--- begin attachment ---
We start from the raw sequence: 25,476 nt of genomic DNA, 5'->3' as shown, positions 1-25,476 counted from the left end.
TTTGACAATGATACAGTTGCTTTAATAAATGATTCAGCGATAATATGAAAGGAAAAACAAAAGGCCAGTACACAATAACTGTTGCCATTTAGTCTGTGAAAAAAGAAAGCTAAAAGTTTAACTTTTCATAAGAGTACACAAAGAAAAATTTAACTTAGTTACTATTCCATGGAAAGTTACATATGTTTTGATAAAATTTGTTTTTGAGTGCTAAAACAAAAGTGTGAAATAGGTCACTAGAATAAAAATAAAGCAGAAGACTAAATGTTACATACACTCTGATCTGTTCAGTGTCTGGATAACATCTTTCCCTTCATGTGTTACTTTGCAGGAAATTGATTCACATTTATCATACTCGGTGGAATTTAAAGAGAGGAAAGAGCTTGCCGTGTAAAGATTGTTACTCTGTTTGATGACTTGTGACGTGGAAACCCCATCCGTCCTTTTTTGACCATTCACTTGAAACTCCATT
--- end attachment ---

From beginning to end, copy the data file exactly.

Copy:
We start from the raw sequence: 25,476 nt of genomic DNA, 5'->3' as shown, positions 1-25,476 counted from the left end.
TTTGACAATGATACAGTTGCTTTAATAAATGATTCAGCGATAATATGAAAGGAAAAACAAAAGGCCAGTACACAATAACTGTTGCCATTTAGTCTGTGAAAAAAGAAAGCTAAAAGTTTAACTTTTCATAAGAGTACACAAAGAAAAATTTAACTTAGTTACTATTCCATGGAAAGTTACATATGTTTTGATAAAATTTGTTTTTGAGTGCTAAAACAAAAGTGTGAAATAGGTCACTAGAATAAAAATAAAGCAGAAGACTAAATGTTACATACACTCTGATCTGTTCAGTGTCTGGATAACATCTTTCCCTTCATGTGTTACTTTGCAGGAAATTGATTCACATTTATCATACTCGGTGGAATTTAAAGAGAGGAAAGAGCTTGCCGTGTAAAGATTGTTACTCTGTTTGATGACTTGTGACGTGGAAACCCCATCCGTCCTTTTTTGACCATTCACTTGAAACTCCATT